person Guy Potter access_time December 10, 2018
Fake News and its Impact on Realtime Surveys

Fake news. Good old fake news. The market research industry’s idea of a living hell. False stories and false data-damaging reputations, altering perceptions and influencing political and societal outcomes. It’s been a very testing time for the public and the media.

These scandals have seen market research come under close scrutiny, making the general public, and marketing departments, across the UK increasingly wary of the authenticity of data.

The Edelman Trust Barometer highlighted that 64% of respondents now couldn’t tell good journalism from falsehoods. As many news stories use statistics, it’s no surprise this industry is under the microscope.

It’s a very confusing time. Who can people trust when it comes to statistics, what does a reputable research house look like, and, how do we know if the data is coming from actual bona fide respondents and not breached data or bots?

Is realtime research still reputable in an age of fake news?

We live in an always-on world, so the need for information quickly, if not realtime, is crucial for business survival. This is no less the case with the research industry. People want and need research, fast. Whether it’s to justify activity to the board, test the viability of a service or product, or a PR campaign, there needs to be fast turnaround.

In that respect, there is definitely a need for realtime research, but it’s important to find a company that uses reputable sources – as well as genuine respondents – to contribute to surveys.

Some of the larger online research companies have access to a pool of hundreds, if not thousands of respondents, which is great for fast turnaround, but before selecting a research house, always do a bit of due diligence. Don’t be afraid to ask detailed questions about your survey sample.

Smaller realtime research companies, for example, have the ability to get closer to their survey participants and can more easily tell you where and how they are being sourced. There are many ways to attract respondents that adhere to industry guidelines and who have actively consented to take part. Any company that is unable to answer this question effectively and confidently should probably be avoided.

How to spot fake data

Spotting unreliable data can be tricky as fake news looks and sounds convincing.

One viewpoint is that survey results that go against convention are usually not true.

When spotting fake news; in addition to checking the source of a news article – or seeing if it’s been mentioned on other news outlets – take a look at the data as well. Are the stats really high? Does it go against convention? Does it mention who did the research? If these questions raise alarm bells, then you’ve probably got fake data and a fake story.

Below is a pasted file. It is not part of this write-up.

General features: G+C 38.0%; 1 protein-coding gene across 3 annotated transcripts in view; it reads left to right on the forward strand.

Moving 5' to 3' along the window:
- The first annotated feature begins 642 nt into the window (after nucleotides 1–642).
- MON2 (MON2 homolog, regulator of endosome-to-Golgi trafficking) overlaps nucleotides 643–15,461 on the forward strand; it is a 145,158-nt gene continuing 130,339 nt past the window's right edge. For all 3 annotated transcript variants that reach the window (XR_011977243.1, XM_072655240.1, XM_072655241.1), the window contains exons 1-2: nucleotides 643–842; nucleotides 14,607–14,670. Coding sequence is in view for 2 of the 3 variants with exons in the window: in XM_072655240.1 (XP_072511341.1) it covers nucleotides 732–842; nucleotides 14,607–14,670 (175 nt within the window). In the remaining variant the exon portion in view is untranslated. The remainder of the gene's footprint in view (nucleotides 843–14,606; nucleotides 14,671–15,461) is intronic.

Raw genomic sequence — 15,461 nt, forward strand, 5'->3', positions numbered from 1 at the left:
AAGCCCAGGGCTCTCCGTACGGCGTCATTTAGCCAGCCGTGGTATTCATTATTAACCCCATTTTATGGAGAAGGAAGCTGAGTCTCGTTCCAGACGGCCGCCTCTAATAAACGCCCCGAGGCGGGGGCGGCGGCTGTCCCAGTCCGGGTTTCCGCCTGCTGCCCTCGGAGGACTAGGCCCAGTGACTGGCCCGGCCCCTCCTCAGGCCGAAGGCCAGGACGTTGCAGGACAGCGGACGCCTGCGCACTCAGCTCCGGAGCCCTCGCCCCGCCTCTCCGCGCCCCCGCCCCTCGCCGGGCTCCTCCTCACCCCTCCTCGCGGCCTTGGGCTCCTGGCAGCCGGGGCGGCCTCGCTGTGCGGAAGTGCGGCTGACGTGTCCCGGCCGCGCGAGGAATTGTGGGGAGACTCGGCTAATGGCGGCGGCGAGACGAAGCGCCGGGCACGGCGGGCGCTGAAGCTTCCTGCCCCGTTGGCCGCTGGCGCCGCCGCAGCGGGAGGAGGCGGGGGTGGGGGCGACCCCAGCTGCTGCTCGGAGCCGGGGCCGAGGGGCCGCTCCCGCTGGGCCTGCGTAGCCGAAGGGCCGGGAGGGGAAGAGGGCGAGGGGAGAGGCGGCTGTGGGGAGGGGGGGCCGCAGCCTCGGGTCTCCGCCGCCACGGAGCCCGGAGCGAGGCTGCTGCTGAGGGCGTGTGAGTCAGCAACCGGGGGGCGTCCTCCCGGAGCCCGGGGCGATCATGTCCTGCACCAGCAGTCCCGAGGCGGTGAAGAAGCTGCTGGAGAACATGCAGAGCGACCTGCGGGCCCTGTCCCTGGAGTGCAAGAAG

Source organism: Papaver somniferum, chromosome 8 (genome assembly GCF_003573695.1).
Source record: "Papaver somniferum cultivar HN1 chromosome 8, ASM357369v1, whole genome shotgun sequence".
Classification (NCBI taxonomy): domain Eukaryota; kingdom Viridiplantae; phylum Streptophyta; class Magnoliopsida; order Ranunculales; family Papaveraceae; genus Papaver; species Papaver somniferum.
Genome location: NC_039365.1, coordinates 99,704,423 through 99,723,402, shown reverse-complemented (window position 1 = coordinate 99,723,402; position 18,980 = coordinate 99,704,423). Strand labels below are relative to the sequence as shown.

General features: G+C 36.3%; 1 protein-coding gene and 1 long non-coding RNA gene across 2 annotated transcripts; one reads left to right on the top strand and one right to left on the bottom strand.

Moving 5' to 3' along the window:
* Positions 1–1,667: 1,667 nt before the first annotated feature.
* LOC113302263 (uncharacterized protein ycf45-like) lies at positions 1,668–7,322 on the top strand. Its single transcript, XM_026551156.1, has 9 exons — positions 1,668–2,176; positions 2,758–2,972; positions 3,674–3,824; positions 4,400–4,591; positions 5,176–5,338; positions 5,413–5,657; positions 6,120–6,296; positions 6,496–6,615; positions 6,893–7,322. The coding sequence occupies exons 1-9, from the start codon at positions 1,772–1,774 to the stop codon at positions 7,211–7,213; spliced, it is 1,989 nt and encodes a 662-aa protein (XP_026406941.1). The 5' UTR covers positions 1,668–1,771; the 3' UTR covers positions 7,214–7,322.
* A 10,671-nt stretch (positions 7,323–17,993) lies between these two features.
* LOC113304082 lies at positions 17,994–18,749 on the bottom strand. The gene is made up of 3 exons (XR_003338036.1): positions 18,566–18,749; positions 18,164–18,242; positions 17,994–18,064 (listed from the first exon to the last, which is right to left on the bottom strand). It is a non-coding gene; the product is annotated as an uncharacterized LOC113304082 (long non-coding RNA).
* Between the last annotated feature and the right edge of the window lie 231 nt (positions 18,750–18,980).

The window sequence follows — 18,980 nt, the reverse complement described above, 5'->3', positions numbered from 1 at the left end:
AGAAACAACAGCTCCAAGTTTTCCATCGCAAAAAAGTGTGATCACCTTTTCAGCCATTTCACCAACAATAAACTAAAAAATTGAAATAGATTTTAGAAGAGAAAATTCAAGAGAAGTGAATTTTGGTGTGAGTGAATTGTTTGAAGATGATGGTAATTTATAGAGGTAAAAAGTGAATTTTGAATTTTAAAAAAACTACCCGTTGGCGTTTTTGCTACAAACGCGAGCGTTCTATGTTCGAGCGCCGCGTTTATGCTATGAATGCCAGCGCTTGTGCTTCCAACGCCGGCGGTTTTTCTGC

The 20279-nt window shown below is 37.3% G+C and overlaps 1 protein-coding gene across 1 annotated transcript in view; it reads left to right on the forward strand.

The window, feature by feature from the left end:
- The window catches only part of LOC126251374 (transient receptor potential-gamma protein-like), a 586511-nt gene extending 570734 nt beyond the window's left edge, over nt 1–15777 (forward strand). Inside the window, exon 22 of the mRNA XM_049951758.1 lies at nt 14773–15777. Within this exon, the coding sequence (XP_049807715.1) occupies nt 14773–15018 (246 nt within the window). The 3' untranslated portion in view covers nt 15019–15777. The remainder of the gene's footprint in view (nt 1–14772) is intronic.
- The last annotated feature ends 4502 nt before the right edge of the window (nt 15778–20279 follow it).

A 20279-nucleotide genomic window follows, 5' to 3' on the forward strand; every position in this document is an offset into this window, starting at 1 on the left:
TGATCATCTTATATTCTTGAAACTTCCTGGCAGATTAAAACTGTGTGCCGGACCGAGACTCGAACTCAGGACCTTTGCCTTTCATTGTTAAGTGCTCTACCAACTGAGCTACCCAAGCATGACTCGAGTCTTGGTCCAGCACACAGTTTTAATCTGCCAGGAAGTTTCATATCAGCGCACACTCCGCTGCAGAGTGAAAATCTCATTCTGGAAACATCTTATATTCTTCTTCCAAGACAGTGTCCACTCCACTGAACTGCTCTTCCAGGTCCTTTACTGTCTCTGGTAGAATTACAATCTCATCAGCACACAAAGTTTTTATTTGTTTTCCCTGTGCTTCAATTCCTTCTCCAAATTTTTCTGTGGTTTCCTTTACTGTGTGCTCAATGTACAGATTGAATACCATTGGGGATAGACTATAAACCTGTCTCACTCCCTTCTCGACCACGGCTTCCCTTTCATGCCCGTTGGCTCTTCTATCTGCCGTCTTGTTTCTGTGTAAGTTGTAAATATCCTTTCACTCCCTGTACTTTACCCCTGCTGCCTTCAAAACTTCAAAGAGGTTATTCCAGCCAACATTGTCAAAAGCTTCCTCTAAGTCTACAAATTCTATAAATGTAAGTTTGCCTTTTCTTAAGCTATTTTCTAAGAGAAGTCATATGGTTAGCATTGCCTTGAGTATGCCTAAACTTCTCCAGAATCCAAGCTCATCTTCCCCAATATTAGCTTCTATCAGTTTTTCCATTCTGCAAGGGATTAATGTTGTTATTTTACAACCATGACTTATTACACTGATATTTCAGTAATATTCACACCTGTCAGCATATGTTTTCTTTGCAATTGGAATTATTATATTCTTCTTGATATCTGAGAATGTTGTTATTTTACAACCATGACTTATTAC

Reputation, reputation, reputation

For any business, reputation is crucial and something all good research houses will work hard to maintain by remaining, transparent and true to industry guidelines.

In this current climate of reticence and scepticism, it is advisable to do due diligence before selecting your survey provider. If possible, ask around and look for recommendations. It always helps to talk to someone who’s used a particular company before.

Don’t be shy to check their credentials either. Most, if not all, research houses are either part of the Market Research Society (MRS) or ESOMAR. You can also contact these organisations and get an agency selection checklist or advice on picking a reputable company.

Market research shouldn’t be, and isn’t, a dark art. A reputable research house will be open about how they work and the respondents they use. They will also be able to advise on selecting the right survey for your needs.

A lot of research companies, including us here at Maru/Usurv, offer financial incentives when doing a survey. This is a completely normal, ethical and standard practice. If a respondent is taking time out of their day to answer questions, then they should be rewarded accordingly.

It also means there is complete transparency as the respondent is aware and happy to provide their details and give us their opinion. Don’t forget, one of the main reasons for the Cambridge Analytica and Crimson Hexagon scandals was that people were unaware their data was being used.

In general, if respondents are fully aware of how a survey company will use their data, then you’ve got a reputable survey that adheres to GDPR regulation.

Not to mention the most honest and real form of research you can possibly get.

Guy Potter is maru / usurv's head of research and clients.
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